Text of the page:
Asylum for a Bahai from Iran
I.S. Law Firm secured a grant of asylum for our client who had been threatened, attacked and intimidated in her native Iran because of her Baha’i religious beliefs.
Attorney Ismail Shahtakhtinski demonstrated to the satisfaction of the asylum officer that our client’s assailants attacked and beat her, and threatened her with severe punishment and repercussions for her family due to her religious affiliation with Baha’i faith. The government of Iran did not provide any protection to our client, and would harm our client if she returned to Iran. Our client was persecuted based on two grounds: religion and membership in particular social group.
I.S. Law Firm lawyers also presented objective evidence to show that members of Baha’i religion are subject to countrywide persecution in Iran at the hands of the government itself. In fact, according to the United States Department of State, Baha’is are the most persecuted religious minority in Iran. The constitution and other laws and policies do not protect religious freedom, and in practice, the government severely restricted religious freedom. The government’s respect for religious freedom declined during the year. There were increased reports of the government charging religious and ethnic minorities with moharebeh (enmity against God), “anti-Islamic propaganda,” or vague national security crimes for their religious activities. Those reportedly arrested on religious grounds faced worsening prison conditions and treatment, as with most prisoners of conscience. The arrest and harassment of members of religious minorities also increased significantly during the year 2012. There continued to be reports of the government imprisoning, harassing, intimidating, and discriminating against people because of their religious beliefs. The government considers Baha’is to be apostates and defines the Baha’i Faith as a “political sect.” The government prohibits Baha’is from teaching and practicing their faith and subjects them to many forms of discrimination not faced by members of other religious groups.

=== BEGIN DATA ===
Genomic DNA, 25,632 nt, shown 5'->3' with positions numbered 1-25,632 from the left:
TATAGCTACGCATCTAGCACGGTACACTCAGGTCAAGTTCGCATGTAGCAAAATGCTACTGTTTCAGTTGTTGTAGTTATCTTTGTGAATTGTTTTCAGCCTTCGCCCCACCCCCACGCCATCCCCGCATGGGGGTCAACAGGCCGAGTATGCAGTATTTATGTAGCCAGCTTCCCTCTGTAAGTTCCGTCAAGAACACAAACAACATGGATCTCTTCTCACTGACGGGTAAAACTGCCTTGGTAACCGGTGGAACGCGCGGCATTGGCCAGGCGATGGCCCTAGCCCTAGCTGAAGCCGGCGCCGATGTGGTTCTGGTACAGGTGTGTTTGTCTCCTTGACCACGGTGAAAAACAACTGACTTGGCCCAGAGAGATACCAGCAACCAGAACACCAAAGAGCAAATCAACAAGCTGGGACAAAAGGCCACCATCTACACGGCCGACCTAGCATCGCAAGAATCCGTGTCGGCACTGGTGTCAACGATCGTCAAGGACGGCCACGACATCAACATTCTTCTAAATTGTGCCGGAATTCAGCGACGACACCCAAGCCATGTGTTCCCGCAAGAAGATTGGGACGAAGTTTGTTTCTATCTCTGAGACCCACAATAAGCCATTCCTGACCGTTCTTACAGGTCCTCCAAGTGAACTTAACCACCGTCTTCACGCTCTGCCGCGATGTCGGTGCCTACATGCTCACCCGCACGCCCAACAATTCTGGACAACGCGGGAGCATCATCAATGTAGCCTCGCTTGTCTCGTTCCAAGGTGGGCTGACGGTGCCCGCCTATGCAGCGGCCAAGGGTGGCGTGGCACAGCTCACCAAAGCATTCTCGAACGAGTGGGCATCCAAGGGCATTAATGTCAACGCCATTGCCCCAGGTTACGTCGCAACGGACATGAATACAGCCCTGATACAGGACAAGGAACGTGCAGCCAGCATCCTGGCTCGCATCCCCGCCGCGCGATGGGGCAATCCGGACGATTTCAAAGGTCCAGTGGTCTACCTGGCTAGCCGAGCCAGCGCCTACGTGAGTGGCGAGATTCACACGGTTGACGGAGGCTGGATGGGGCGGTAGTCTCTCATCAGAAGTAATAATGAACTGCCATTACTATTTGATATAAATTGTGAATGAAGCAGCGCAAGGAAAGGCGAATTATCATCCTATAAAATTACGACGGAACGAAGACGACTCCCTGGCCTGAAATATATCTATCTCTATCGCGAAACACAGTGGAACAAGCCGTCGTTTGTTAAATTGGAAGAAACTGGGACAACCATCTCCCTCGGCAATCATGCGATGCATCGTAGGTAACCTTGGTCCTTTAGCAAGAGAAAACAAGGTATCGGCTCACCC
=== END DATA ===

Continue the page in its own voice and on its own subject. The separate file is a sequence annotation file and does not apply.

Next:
The government of Iran also requires Baha’is to register with the police; Baha’is are barred from all leadership positions in the government and military. According to Iranian law, Baha’i blood is considered “mobah,” meaning it can be spilled with impunity and Baha’i families are not entitled to restitution. The government, since the Islamic Revolution, formally denies Baha’i students access to higher education. In 1991, the Supreme Council of the Cultural Revolution signed a secret memorandum stating that Baha’is “must be expelled from universities” and that Baha’i children “should be enrolled in schools which have a strong and imposing religious ideology,” presumably to indoctrinate Baha’is in a state-supported religion. Baha’is are banned from the social pension system. In addition, Baha’is are regularly denied compensation for injury or criminal victimization and the right to inherit property. The government prohibits the Baha’i community from officially assembling or maintaining administrative institutions and actively closes such institutions as part of this policy.
Because we presented subjective evidence showing that our client was individually harassed in Iran because of her faith, as well as objective evidence confirming that Baha’is are regularly persecuted in Iran, we were able to obtain asylum status for our client.
PLEASE NOTE THAT CASE RESULTS DEPEND UPON A VARIETY OF FACTORS UNIQUE TO EACH CASE. CASE RESULTS DESCRIBED BELOW DO NOT GUARANTEE OR PREDICT A SIMILAR RESULT IN ANY FUTURE CASE UNDERTAKEN BY I.S. LAW FIRM, PLLC.
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